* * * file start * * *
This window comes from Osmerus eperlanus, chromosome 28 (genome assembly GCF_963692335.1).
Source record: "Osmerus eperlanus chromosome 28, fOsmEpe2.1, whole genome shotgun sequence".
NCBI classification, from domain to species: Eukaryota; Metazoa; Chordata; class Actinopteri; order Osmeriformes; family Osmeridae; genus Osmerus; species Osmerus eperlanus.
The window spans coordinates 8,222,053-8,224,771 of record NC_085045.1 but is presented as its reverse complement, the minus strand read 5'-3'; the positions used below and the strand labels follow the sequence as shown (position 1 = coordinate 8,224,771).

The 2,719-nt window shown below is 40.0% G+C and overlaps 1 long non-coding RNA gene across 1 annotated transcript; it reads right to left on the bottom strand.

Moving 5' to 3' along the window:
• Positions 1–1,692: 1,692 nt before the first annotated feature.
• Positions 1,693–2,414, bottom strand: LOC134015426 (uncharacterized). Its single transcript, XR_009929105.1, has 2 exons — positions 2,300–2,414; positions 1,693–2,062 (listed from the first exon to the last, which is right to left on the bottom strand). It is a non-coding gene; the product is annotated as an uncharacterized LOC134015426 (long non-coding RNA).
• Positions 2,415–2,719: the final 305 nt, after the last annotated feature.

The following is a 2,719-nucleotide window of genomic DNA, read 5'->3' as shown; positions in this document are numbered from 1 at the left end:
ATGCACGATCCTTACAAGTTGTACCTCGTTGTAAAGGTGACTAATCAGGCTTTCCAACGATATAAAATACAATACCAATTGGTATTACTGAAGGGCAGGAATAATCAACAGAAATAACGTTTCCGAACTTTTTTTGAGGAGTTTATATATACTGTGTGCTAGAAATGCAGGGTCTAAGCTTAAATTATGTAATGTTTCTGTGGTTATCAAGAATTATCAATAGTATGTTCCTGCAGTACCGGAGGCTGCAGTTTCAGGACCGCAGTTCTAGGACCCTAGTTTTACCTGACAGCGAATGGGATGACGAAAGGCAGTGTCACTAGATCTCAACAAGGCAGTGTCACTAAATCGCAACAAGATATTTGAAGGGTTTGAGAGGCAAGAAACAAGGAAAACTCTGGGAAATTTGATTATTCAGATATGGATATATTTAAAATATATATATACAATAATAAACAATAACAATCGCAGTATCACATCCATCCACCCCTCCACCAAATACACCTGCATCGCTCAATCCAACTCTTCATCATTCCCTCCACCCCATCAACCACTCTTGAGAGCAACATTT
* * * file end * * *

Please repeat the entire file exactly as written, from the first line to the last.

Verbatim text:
This window comes from Osmerus eperlanus, chromosome 28 (genome assembly GCF_963692335.1).
Source record: "Osmerus eperlanus chromosome 28, fOsmEpe2.1, whole genome shotgun sequence".
NCBI classification, from domain to species: Eukaryota; Metazoa; Chordata; class Actinopteri; order Osmeriformes; family Osmeridae; genus Osmerus; species Osmerus eperlanus.
The window spans coordinates 8,222,053-8,224,771 of record NC_085045.1 but is presented as its reverse complement, the minus strand read 5'-3'; the positions used below and the strand labels follow the sequence as shown (position 1 = coordinate 8,224,771).

The 2,719-nt window shown below is 40.0% G+C and overlaps 1 long non-coding RNA gene across 1 annotated transcript; it reads right to left on the bottom strand.

Moving 5' to 3' along the window:
• Positions 1–1,692: 1,692 nt before the first annotated feature.
• Positions 1,693–2,414, bottom strand: LOC134015426 (uncharacterized). Its single transcript, XR_009929105.1, has 2 exons — positions 2,300–2,414; positions 1,693–2,062 (listed from the first exon to the last, which is right to left on the bottom strand). It is a non-coding gene; the product is annotated as an uncharacterized LOC134015426 (long non-coding RNA).
• Positions 2,415–2,719: the final 305 nt, after the last annotated feature.

The following is a 2,719-nucleotide window of genomic DNA, read 5'->3' as shown; positions in this document are numbered from 1 at the left end:
ATGCACGATCCTTACAAGTTGTACCTCGTTGTAAAGGTGACTAATCAGGCTTTCCAACGATATAAAATACAATACCAATTGGTATTACTGAAGGGCAGGAATAATCAACAGAAATAACGTTTCCGAACTTTTTTTGAGGAGTTTATATATACTGTGTGCTAGAAATGCAGGGTCTAAGCTTAAATTATGTAATGTTTCTGTGGTTATCAAGAATTATCAATAGTATGTTCCTGCAGTACCGGAGGCTGCAGTTTCAGGACCGCAGTTCTAGGACCCTAGTTTTACCTGACAGCGAATGGGATGACGAAAGGCAGTGTCACTAGATCTCAACAAGGCAGTGTCACTAAATCGCAACAAGATATTTGAAGGGTTTGAGAGGCAAGAAACAAGGAAAACTCTGGGAAATTTGATTATTCAGATATGGATATATTTAAAATATATATATACAATAATAAACAATAACAATCGCAGTATCACATCCATCCACCCCTCCACCAAATACACCTGCATCGCTCAATCCAACTCTTCATCATTCCCTCCACCCCATCAACCACTCTTGAGAGCAACATTT